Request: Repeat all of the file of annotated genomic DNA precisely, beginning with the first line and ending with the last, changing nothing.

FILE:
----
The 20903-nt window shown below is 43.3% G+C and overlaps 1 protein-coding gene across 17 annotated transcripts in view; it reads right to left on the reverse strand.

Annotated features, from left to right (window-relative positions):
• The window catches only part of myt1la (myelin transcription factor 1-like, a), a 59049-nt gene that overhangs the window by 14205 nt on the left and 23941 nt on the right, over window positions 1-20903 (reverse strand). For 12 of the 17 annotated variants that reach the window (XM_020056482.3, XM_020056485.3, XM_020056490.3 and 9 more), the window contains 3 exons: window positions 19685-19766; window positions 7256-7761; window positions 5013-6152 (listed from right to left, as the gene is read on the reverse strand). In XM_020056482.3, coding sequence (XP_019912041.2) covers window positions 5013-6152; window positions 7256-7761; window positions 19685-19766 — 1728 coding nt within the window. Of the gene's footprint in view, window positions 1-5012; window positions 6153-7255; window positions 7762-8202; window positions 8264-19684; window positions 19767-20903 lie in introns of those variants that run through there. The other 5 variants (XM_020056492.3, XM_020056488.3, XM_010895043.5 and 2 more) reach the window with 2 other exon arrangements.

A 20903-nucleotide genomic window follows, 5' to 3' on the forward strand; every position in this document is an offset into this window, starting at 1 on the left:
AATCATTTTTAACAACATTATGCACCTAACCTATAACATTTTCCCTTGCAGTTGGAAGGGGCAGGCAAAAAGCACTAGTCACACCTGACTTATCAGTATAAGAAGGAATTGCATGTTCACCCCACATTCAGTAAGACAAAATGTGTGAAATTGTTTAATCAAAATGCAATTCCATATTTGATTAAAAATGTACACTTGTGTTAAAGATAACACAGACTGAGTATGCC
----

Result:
The 20903-nt window shown below is 43.3% G+C and overlaps 1 protein-coding gene across 17 annotated transcripts in view; it reads right to left on the reverse strand.

Annotated features, from left to right (window-relative positions):
• The window catches only part of myt1la (myelin transcription factor 1-like, a), a 59049-nt gene that overhangs the window by 14205 nt on the left and 23941 nt on the right, over window positions 1-20903 (reverse strand). For 12 of the 17 annotated variants that reach the window (XM_020056482.3, XM_020056485.3, XM_020056490.3 and 9 more), the window contains 3 exons: window positions 19685-19766; window positions 7256-7761; window positions 5013-6152 (listed from right to left, as the gene is read on the reverse strand). In XM_020056482.3, coding sequence (XP_019912041.2) covers window positions 5013-6152; window positions 7256-7761; window positions 19685-19766 — 1728 coding nt within the window. Of the gene's footprint in view, window positions 1-5012; window positions 6153-7255; window positions 7762-8202; window positions 8264-19684; window positions 19767-20903 lie in introns of those variants that run through there. The other 5 variants (XM_020056492.3, XM_020056488.3, XM_010895043.5 and 2 more) reach the window with 2 other exon arrangements.

A 20903-nucleotide genomic window follows, 5' to 3' on the forward strand; every position in this document is an offset into this window, starting at 1 on the left:
AATCATTTTTAACAACATTATGCACCTAACCTATAACATTTTCCCTTGCAGTTGGAAGGGGCAGGCAAAAAGCACTAGTCACACCTGACTTATCAGTATAAGAAGGAATTGCATGTTCACCCCACATTCAGTAAGACAAAATGTGTGAAATTGTTTAATCAAAATGCAATTCCATATTTGATTAAAAATGTACACTTGTGTTAAAGATAACACAGACTGAGTATGCC